Parts of the city of Miami are under water as Hurricane Irma heads for mainland Florida, triggering storm surges across the south of the state.
Irma was downgraded to a category three storm at 1900 GMT, but made landfall on Marco Island off Florida's west coast with winds of up to 120mph (192km/h).
About 2ft (60cm) of water has been seen in Miami's financial district, where one major street resembled a river. Earlier Irma struck the Florida Keys.
More than 1m homes are without power.
Some 6.3 million people in Florida were told to evacuate, with warnings of a "life-threatening" storm surge.
Irma has already devastated parts of the Caribbean with at least 27 deaths.
President Donald Trump described the hurricane as a "big monster". He praised the federal agencies involved with the storm and said he would go to Florida "very soon".
What is happening in Florida?
Extreme winds and storm surges continued in the Lower Florida Keys area, which includes Key West.
All residents had been ordered to leave.
One official had warned staying on the islands would be "almost like suicide".
Media reports say a man was killed on Saturday in the Keys when his truck crashed into a tree as the storm gathered pace.
As the eye of the storm is moving north to mainland Florida, more than 1.4 million homes in the state are reported to be without power and more than 100,000 people have taken refuge in shelters.
The National Hurricane Center tweeted that people in the area of Naples and Marco Island, in south-west Florida, should move away from the water as storm surges of up to 15ft (4.6m) were possible.
Cities such as Tampa and St Petersburg seem set to bear the brunt. The Tampa Bay area, with a population of about three million, has not been hit by a major hurricane since 1921.
"We are about to get punched in the face by this storm," Tampa Mayor Bob Buckhorn said.
In Miami, Police Major Richard Rand told the BBC there was flooding, including 2-3ft inland, and many power lines were down.
One of the flooded areas was Miami's financial district, Brickell, where Southeast 12th Street resembled a river.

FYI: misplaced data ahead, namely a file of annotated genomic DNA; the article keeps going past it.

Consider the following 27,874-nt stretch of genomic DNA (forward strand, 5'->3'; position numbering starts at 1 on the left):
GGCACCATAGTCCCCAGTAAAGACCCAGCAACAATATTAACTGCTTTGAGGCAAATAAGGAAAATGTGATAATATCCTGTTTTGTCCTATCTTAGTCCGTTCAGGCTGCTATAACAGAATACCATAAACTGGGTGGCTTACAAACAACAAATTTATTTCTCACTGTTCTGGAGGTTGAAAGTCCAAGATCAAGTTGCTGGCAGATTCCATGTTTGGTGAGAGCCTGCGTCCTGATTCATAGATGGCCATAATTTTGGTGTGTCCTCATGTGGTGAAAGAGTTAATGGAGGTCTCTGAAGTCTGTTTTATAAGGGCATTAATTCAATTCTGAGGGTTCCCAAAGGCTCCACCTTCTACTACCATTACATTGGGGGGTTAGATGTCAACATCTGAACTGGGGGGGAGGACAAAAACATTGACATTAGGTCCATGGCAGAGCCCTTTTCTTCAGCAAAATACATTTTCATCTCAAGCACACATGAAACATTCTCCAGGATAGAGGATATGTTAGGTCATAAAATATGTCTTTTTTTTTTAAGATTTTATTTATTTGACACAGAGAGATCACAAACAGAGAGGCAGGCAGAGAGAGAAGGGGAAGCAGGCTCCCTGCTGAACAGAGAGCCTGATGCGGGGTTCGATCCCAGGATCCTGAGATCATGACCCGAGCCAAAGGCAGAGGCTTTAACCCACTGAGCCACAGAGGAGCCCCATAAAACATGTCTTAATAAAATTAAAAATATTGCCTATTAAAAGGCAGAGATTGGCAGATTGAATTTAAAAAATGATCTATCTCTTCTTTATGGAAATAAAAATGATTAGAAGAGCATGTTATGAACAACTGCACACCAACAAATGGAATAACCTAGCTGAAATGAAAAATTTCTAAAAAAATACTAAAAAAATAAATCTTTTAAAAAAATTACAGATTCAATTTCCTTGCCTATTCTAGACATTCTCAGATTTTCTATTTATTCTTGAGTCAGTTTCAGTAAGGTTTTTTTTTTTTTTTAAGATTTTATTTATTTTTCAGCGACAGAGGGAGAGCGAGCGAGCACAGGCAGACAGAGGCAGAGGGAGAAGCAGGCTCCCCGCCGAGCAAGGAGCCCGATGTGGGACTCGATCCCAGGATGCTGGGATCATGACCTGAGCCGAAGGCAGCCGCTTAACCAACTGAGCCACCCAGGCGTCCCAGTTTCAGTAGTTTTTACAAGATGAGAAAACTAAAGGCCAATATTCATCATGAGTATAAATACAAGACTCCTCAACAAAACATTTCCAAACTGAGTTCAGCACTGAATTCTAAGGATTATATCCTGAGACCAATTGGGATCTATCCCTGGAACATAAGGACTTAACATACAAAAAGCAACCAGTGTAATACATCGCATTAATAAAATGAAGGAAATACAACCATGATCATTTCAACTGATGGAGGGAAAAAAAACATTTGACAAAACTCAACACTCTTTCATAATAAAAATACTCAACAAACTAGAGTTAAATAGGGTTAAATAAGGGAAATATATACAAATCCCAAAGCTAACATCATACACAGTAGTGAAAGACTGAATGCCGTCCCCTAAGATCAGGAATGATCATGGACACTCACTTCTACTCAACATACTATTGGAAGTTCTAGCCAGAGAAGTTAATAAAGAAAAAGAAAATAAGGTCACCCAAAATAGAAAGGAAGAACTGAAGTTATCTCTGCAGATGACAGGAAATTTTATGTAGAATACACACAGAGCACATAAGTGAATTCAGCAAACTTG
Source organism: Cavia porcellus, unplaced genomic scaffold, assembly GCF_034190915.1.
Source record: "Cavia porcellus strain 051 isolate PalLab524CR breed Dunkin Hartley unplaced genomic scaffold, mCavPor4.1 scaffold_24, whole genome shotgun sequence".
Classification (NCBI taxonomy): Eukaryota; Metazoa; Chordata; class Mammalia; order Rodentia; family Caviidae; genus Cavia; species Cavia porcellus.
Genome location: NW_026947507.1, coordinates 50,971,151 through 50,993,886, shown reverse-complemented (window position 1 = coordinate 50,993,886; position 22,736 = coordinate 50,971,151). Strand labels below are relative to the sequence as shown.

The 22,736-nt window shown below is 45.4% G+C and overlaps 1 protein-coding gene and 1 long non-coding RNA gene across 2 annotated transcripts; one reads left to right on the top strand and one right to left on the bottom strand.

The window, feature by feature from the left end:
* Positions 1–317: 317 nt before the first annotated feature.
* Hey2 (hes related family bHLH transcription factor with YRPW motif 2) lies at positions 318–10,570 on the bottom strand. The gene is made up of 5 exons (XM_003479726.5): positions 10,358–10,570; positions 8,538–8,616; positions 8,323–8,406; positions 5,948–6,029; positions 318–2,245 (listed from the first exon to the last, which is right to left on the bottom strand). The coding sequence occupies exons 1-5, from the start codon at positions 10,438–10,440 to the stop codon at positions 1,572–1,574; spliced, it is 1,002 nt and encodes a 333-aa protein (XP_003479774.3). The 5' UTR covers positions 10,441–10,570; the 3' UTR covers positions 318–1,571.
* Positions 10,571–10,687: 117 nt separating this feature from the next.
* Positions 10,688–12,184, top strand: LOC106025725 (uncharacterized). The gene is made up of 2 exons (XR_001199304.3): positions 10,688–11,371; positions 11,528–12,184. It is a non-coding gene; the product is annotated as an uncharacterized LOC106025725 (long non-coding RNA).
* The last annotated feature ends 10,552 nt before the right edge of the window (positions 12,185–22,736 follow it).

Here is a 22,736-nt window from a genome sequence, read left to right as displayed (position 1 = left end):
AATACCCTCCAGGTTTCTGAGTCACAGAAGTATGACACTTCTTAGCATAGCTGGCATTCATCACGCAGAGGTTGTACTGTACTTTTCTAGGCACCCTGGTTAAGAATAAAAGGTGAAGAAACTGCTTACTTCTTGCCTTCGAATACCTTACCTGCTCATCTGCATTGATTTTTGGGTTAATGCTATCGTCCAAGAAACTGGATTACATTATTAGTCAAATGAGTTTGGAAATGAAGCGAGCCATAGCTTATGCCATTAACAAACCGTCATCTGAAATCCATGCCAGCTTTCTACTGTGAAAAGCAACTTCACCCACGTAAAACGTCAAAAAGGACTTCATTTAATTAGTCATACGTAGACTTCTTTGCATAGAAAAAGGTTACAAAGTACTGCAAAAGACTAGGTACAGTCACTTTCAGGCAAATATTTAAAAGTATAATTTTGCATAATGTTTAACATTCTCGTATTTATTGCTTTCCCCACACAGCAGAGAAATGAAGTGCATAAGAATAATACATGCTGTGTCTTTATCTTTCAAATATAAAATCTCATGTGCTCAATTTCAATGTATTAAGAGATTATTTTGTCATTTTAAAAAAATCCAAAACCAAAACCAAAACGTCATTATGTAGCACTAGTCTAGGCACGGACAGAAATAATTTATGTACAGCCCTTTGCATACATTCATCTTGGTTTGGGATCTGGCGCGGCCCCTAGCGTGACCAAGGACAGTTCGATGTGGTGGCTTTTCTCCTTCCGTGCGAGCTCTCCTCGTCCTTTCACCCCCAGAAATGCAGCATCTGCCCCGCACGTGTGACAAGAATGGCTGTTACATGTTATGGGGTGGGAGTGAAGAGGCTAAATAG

Two cranes have collapsed in high winds in the city.
Which other areas have already been hit?
Irma is the most powerful Atlantic storm in a decade, and has already caused widespread destruction on several Caribbean islands:
- Cuba: Officials have talked of "significant damage", without giving further details, but no casualties have been reported. Electricity is out across the capital, Havana
- St Martin and St Barthelemy: Six out of 10 homes on St Martin, an island shared between France and the Netherlands, are now uninhabitable, French officials say. They said nine people had died and seven were missing in the French territories, while four are known to have died in Dutch Sint Maarten
- Turks and Caicos Islands: Widespread damage, although extent unclear
- Barbuda: The small island is said to be "barely habitable", with 95% of the buildings damaged. Antigua and Barbuda Prime Minister Gaston Browne estimates reconstruction will cost $100m (£80m). One death has been confirmed
- Anguilla: Extensive damage with one person confirmed dead
- Puerto Rico: More than 6,000 residents of the US territory are in shelters and many more without power. At least three people have died
- British Virgin Islands: Widespread damage reported, and five dead
- US Virgin Islands: Damage to infrastructure was said to be widespread, with four deaths confirmed
- Haiti and the Dominican Republic: Both battered by the storm, but neither had as much damage as initially feared
What about Hurricanes Jose and Katia?
Another storm, Jose, further out in the Atlantic behind Irma, is a category four hurricane, with winds of up to 130mph.
It initially followed a similar path to Irma and had threatened several islands already hit by its predecessor, but it has now tracked harmlessly to the north.
Barbuda, whose residents had already left the island as Jose approached, was spared, as were St Martin and St Barthelemy.
Hurricane Katia, in the Gulf of Mexico, a category one storm with winds of up to 75mph, made landfall on the Mexican Gulf coast in the state of Veracruz late on Friday before weakening to a tropical depression.
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